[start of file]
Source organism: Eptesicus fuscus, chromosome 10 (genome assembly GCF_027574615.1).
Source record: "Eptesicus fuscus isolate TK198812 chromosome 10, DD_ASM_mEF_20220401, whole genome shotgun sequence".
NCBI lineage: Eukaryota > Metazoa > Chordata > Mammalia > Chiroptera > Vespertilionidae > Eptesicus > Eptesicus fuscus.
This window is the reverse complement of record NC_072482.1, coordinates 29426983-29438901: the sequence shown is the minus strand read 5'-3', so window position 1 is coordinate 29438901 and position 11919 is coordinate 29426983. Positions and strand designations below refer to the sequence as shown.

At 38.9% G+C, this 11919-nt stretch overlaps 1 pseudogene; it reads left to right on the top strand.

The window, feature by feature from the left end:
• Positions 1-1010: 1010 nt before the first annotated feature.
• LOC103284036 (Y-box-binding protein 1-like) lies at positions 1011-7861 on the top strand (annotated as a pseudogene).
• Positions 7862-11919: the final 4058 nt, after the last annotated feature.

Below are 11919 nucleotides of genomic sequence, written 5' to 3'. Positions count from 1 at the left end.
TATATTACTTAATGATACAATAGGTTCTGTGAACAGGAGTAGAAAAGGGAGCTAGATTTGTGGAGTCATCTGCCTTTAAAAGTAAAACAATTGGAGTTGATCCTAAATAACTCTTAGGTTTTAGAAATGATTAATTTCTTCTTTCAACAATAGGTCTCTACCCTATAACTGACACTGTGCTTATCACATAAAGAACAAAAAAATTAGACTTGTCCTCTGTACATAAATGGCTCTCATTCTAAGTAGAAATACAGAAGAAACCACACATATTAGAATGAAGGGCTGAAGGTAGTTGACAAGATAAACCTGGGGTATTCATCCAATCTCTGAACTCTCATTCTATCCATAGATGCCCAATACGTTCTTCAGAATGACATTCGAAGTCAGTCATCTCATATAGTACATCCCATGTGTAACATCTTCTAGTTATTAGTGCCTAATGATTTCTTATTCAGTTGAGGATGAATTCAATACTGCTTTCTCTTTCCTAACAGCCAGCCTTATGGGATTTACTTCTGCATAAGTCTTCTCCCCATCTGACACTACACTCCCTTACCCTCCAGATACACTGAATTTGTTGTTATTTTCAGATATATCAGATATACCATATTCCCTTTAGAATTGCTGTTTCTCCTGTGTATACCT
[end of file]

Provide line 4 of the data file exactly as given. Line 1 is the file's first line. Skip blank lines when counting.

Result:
This window is the reverse complement of record NC_072482.1, coordinates 29426983-29438901: the sequence shown is the minus strand read 5'-3', so window position 1 is coordinate 29438901 and position 11919 is coordinate 29426983. Positions and strand designations below refer to the sequence as shown.